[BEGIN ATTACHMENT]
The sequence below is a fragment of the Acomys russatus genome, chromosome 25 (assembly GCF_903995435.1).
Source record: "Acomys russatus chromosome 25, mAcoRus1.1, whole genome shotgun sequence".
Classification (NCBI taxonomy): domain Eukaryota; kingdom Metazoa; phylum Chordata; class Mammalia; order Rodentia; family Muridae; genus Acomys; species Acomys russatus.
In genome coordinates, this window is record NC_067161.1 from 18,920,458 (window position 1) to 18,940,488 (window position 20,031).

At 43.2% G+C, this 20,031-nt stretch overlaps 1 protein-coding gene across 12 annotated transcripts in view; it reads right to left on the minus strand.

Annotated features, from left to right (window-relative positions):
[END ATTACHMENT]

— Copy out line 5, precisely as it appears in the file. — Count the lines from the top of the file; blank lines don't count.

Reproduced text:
At 43.2% G+C, this 20,031-nt stretch overlaps 1 protein-coding gene across 12 annotated transcripts in view; it reads right to left on the minus strand.